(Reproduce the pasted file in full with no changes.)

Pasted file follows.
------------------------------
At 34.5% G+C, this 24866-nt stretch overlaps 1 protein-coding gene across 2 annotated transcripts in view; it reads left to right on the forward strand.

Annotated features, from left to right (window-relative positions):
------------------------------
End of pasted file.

At 34.5% G+C, this 24866-nt stretch overlaps 1 protein-coding gene across 2 annotated transcripts in view; it reads left to right on the forward strand.

Annotated features, from left to right (window-relative positions):